This is a short-term imperative and a long-term objective. It would be tragic if we failed to use this moment to get people training so they can pursue higher paying jobs in the labor market ahead. This moment will either widen the divide in opportunity or make the first break at narrowing it.
Where to start?
First, within the context of public health realities, what jobs will come back first, and what skills are required to actually perform those jobs successfully? In the short-term those may be critical jobs in healthcare and other sectors that are needed for the public health response or community safety.
In the next wave, some jobs will come back with some level of social distancing still in place. In the longer term, entirely new trends will change the direction of industries and sectors, increasing the demand for some skill sets while decreasing others.
Second, who can fill these jobs, and what skills do they have? Again, the answer has to take into account who can first return to work without health risks. The federal and state governments can use their job boards in partnership with on-line job search sites to make transparent to workers the skills in demand so people can apply for jobs perhaps in sectors in which they have not previously worked.
Third, how can we address the mismatch by powering rapid learning for available workers tied to available jobs? Many employers use online learning delivery partners today and we need to scale the availability of that training and provide the funds workers need to pursue it. Australia is ahead of us in pursuing this in response to Covid-19.
We should consider a major federal program to increase funding for unemployed or furloughed workers to help them access online education and training. Employers urging reopening of their workplace should partner in providing training.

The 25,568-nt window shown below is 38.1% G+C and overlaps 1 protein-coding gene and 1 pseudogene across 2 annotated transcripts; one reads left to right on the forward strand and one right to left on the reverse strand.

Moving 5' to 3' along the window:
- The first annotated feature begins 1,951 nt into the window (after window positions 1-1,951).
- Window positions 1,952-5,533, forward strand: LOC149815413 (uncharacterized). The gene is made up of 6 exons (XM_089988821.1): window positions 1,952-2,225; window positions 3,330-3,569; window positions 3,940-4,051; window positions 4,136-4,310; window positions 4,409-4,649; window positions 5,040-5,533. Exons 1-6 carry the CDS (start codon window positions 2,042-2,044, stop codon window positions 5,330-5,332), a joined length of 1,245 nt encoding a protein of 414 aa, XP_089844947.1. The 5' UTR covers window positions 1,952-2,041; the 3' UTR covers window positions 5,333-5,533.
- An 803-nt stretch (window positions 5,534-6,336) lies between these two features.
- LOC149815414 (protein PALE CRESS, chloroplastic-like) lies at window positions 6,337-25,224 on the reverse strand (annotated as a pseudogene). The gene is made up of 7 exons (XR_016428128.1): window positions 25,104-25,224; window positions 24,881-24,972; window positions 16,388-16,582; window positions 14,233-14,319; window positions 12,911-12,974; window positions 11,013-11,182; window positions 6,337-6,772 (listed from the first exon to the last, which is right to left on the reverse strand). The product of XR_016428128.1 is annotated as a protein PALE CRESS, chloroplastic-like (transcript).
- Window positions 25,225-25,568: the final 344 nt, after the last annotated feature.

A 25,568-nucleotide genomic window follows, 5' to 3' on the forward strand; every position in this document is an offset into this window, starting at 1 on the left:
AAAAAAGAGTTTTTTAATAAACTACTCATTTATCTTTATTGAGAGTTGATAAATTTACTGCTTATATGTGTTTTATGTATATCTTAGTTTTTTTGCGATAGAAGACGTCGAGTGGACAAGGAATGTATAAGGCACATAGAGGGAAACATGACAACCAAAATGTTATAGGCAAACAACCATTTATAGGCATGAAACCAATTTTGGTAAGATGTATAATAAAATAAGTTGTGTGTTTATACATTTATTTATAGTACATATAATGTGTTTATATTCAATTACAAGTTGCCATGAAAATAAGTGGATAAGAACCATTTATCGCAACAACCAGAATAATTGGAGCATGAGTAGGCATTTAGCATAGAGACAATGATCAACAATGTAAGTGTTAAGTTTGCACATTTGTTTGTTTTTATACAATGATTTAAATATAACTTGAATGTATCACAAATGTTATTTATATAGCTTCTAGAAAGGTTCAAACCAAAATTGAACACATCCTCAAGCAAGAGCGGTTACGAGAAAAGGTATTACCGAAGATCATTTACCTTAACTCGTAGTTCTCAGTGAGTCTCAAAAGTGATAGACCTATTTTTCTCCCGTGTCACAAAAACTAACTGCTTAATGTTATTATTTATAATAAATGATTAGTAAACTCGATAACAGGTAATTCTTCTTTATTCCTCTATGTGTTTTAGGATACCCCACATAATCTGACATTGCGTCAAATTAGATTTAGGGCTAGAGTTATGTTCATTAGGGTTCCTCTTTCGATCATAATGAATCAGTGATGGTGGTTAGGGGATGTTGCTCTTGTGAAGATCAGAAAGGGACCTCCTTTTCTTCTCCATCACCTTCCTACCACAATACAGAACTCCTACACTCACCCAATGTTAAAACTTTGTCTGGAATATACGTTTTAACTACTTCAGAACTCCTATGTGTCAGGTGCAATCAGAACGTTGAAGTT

Companies like Verizon have already found that transitioning people has required rapid online retraining. We can scale current programs with a track record of helping participants get good jobs with higher wages or by encouraging the creation of new programs where there is unmet need.
Effective digital learning should be made available to people who want to pursue both non-degree and degree programs. Colleges are ramping up on-line courses. Organizations like Per Scholas and Year Up have been helping people get into in demand IT support roles for over a decade. Companies like IBM, Google, Microsoft and LinkedIn are also offering training programs to people outside of their company to help them prepare for technology jobs.
Our nation's future health and prosperity will be shaped by the decisions our leaders make today. Understanding and addressing the critical need our workforce has to train for the most valuable work in the economy ahead is an essential component of any plan to reopen businesses. Workers must be better prepared to fill higher value jobs, strengthening both their earning capacity and the viability of economic success.
Zoe Baird is the CEO and president of the Markle Foundation. David Marsh is the senior manager for state and federal policy at the Markle Foundation.